MEXICO CITY (Reuters) -A top Mexican health official has traveled to Buenos Aires to discuss COVID-19 vaccines with Argentine President Alberto Fernandez, whose government has begun administering Russia’s Sputnik V to hundreds of thousands of healthcare workers.
Citing “reasons of urgency,” Mexican President Andres Manuel Lopez Obrador on Thursday said the official would enquire about Argentina’s experience with the Russian vaccine, including any adverse reactions, to see whether Mexico could also acquire it.
“We need to vaccinate and to have sufficient vaccines,” he said at a news conference.
Deputy Health Minister Hugo Lopez-Gatell traveled with foreign ministry official Efrain Guadarrama to exchange information about “distinct vaccine initiatives,” Guadarrama had said on Twitter.
Argentina’s government said in a statement the Mexican officials requested information about Sputnik V during the meeting, since Mexico “is interested in acquiring it.”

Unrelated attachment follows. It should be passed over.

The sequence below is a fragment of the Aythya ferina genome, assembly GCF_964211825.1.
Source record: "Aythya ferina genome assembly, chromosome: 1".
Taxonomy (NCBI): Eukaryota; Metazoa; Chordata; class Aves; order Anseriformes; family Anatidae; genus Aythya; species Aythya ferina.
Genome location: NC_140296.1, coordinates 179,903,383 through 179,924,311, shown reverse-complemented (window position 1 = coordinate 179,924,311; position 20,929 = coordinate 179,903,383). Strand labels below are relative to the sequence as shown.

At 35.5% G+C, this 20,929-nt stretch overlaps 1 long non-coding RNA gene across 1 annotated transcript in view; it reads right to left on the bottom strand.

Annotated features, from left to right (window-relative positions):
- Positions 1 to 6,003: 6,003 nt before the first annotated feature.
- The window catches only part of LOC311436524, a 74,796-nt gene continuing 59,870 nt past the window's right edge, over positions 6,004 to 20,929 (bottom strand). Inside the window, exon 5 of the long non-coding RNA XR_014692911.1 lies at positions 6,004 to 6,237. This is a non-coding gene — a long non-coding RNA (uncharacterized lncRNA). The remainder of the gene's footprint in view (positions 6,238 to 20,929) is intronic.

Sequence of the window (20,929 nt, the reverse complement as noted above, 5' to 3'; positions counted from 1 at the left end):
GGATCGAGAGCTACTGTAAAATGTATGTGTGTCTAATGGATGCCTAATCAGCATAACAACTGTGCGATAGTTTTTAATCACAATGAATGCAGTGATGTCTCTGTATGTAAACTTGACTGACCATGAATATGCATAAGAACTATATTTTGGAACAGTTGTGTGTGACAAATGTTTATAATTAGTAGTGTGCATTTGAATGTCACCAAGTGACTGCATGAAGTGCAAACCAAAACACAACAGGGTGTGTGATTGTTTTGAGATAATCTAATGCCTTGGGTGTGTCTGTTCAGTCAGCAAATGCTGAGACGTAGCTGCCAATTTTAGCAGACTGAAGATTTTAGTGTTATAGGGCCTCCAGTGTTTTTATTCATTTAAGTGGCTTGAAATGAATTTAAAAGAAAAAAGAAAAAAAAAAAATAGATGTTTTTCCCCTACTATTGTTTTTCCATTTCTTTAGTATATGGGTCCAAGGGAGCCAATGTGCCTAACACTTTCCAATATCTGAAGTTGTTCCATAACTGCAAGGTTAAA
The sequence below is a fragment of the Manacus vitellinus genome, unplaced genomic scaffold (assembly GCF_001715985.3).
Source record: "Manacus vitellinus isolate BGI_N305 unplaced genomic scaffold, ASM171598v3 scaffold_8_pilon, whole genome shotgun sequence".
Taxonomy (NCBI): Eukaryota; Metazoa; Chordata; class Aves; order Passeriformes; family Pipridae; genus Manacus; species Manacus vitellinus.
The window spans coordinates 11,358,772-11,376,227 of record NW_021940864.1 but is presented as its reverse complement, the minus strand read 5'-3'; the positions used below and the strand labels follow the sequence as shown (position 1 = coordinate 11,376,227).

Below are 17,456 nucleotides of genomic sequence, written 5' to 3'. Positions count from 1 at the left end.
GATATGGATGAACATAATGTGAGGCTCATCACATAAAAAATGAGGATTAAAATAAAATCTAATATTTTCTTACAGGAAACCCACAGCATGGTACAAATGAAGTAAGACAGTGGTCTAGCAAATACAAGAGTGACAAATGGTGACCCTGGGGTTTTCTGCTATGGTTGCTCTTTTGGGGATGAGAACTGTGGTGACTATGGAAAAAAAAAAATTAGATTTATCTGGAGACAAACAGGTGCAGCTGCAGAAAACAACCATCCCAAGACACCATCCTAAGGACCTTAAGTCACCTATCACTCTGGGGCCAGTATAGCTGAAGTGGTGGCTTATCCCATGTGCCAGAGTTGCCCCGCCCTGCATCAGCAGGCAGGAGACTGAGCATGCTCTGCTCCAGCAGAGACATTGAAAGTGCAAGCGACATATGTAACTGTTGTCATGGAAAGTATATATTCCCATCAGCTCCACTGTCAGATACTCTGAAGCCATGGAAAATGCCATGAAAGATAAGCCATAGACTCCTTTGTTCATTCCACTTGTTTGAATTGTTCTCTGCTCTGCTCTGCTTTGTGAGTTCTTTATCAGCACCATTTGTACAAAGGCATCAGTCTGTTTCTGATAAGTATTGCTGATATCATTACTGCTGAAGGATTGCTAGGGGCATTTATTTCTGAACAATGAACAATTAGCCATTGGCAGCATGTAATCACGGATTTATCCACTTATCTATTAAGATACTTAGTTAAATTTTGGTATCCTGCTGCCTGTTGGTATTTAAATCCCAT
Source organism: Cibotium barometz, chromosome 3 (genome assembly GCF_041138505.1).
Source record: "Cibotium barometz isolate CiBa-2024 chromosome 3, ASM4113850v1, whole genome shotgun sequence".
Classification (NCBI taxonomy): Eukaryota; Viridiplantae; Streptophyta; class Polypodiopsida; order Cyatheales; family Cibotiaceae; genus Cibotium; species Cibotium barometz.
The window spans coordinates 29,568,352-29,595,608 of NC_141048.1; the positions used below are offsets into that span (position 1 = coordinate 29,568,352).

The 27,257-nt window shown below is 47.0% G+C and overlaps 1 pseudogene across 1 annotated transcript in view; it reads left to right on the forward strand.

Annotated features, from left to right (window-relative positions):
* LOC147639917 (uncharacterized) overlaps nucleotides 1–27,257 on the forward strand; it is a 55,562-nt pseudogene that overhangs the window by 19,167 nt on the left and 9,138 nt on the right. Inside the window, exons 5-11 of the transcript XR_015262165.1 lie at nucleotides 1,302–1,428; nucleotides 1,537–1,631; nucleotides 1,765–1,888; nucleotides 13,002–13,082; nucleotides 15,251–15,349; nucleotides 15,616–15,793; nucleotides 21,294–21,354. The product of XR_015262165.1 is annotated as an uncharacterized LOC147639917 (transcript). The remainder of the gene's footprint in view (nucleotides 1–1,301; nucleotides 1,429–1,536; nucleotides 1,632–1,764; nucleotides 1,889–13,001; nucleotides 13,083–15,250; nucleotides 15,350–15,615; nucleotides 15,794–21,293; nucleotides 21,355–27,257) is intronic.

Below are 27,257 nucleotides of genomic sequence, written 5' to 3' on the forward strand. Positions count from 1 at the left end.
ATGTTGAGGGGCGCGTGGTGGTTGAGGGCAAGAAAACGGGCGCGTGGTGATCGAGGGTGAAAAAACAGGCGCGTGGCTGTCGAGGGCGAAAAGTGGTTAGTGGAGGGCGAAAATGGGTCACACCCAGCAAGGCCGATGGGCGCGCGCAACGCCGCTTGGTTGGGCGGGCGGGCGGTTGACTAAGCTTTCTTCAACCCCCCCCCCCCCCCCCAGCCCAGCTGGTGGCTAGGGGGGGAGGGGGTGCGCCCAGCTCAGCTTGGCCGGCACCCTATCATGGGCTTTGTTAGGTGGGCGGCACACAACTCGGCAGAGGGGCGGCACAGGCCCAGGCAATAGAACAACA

The officials also discussed “the strategic agreement signed between both countries to produce and distribute the (vaccine) developed by the University of Oxford and AstraZeneca, which is produced in Argentina,” the statement said.
Both Argentina and Mexico have authorized the use of the AstraZeneca vaccine. They plan to manufacture it jointly for distribution in Latin America. Mexico has said shots will be given from March.
Mexico has several COVID-19 vaccine agreements, including with Chinese company CanSino Biologics and the World Health Organization-backed COVAX scheme set up to deliver vaccines to developing countries.
To date, Mexico has administered 53,185 doses to healthcare workers using Pfizer’s vaccine, the only one available in the country so far.
Argentina on Christmas Eve began vaccinating healthcare workers using 300,000 doses of Sputnik V, the only vaccine it is so far administering.
Mexico had one of its biggest daily rises in coronavirus cases and COVID-19 deaths on Wednesday.
While Mexico was the first Latin American nation to start vaccinating residents against COVID-19, it is the nation in the region that has administered the fewest doses per 100 residents, according to website Our World in Data.
(Reporting by Anthony Esposito; additional reporting by Cassandra Garrison; Editing by Frank Jack Daniel and Alistair Bell)